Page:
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Aonic Numbers?



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20 minutes ago, the_yodanesss said:

I was wondering if there has been any hints at numbers related to the Aons besides Aon meaning 'first'?

Aside from the ordinal Aon Aon (first) there aren't any revealed numeral Aons (or other ordinals). However, we do see that Raoden has to use numerals of some kind in the "Aon modifiers" added to base aons to manipulate how the investiture will take shape (e. g. in the climax adding a modifier to have Aon Tia move him "one million, fifty-four thousand, four hundred and one lengths of the line."

That said, I would guess that Arelene language would have its own numeral system (just as it has an alphabet separate from Aons) with may or may not tie into the numeral modifiers used in AonDor. 



Brandon Sanderson

Aons are an interesting part of this book–perhaps my favorite of the world elements. If you think about the system I've set up, you'll realize some things. First, the Aons have to be older than the Aonic language. They're based directly off of the land. So, the lines that make up the characters aren't arbitrary. Perhaps the sounds associated with them are, but the meanings–at least in part–are inherent. The scene with Raoden explaining how the Aon for "Wood" includes circles matching the forests in the land of Arelon indicates that there is a relationship between the Aons and their meanings. In addition, each Aon produces a magical effect, which would have influenced its meaning.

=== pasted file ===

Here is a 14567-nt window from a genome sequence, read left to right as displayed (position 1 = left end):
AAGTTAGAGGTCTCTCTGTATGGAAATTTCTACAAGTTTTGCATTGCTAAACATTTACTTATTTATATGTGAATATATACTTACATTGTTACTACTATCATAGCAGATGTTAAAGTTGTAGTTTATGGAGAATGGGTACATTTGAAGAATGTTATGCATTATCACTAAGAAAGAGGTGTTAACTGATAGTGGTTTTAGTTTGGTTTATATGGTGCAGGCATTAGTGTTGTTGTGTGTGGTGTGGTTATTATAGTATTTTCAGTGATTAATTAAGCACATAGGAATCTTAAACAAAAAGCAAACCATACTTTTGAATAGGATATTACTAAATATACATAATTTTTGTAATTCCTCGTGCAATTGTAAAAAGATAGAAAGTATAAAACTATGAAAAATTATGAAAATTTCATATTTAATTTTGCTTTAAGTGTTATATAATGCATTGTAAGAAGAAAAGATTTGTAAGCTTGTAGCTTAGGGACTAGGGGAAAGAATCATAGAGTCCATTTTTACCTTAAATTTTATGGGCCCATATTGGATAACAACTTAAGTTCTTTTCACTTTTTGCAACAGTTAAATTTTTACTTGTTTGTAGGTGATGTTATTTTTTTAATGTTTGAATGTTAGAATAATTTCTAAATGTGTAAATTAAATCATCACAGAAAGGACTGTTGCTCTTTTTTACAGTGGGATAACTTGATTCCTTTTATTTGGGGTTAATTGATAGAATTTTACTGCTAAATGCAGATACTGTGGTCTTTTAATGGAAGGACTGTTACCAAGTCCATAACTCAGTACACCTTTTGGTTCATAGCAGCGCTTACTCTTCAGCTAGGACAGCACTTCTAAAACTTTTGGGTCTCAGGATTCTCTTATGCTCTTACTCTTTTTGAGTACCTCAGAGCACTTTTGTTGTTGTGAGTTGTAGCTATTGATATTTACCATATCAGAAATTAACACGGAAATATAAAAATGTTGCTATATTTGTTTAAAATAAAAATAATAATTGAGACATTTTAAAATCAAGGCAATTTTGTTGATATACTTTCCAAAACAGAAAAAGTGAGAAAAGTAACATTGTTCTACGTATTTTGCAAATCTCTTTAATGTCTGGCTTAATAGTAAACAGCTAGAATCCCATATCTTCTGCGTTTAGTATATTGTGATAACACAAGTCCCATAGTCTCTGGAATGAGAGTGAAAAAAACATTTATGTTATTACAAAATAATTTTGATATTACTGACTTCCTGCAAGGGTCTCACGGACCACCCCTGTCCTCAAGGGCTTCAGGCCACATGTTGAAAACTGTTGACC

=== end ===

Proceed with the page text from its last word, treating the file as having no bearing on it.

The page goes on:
The second interesting fact about the Aons is that only Elantrians can draw them. And Elantrians have to come from the lands near Arelon. Teoish people can be taken, but only if they're in Arelon at the time. Genetically, then, the Teos and the Arelenes must be linked–and evidence seems to indicate that the Arelenes lived in the land first, and the Teos crossed the sea to colonize their peninsula.

Only Elantrians can draw Aons in the air, so someone taken by the Shaod must have developed the writing system. That is part of what makes writing a noble art in Arelon–drawing the Aons would have been associated with Elantrians. Most likely, the early Elantrians (who probably didn't even have Elantris back then) would have had to learn the Aons by trial and error, finding what each one did, and associating its meaning and sound with its effect. The language didn't develop, but was instead "discovered."

There are likely Aons that haven't even been found yet.

So, it makes sense that a normal Aon would not be a number, as numerals (1,2,3) are not definitions inherently described by the geography and terrain. 

Edited by Treamayne
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Not yet, or at least nothing has been released. We know that, in addition to the actual Aons, there is a phonetic Aonic Alphabet for sounds that dont have a direct Aon, and that likely is also used for Numbers.  We've been told he never fleshed out that alphabet but that it was loosly based on the Hangul alphabet.

We also have this rather long WOB on the linguistic roots of the thing, for background, but we dont have an actual list the way we do for the Steel Alphabet. 




Brandon Sanderson

The linguistics there, with the... for the Aonic... so, I had a couple of inspirations there. By the time I was writing this book, I was looking to do a little bit more interesting linguistics, I was looking to explore linguistics, and I like that one of the ideas I had is... I'm a member of the Church of Jesus Christ of Letter-day Saints - Mormon - and I served a two year mission in Korea. While I was in Korea, I fell in love with the relationship between the Korean language and the Chinese language.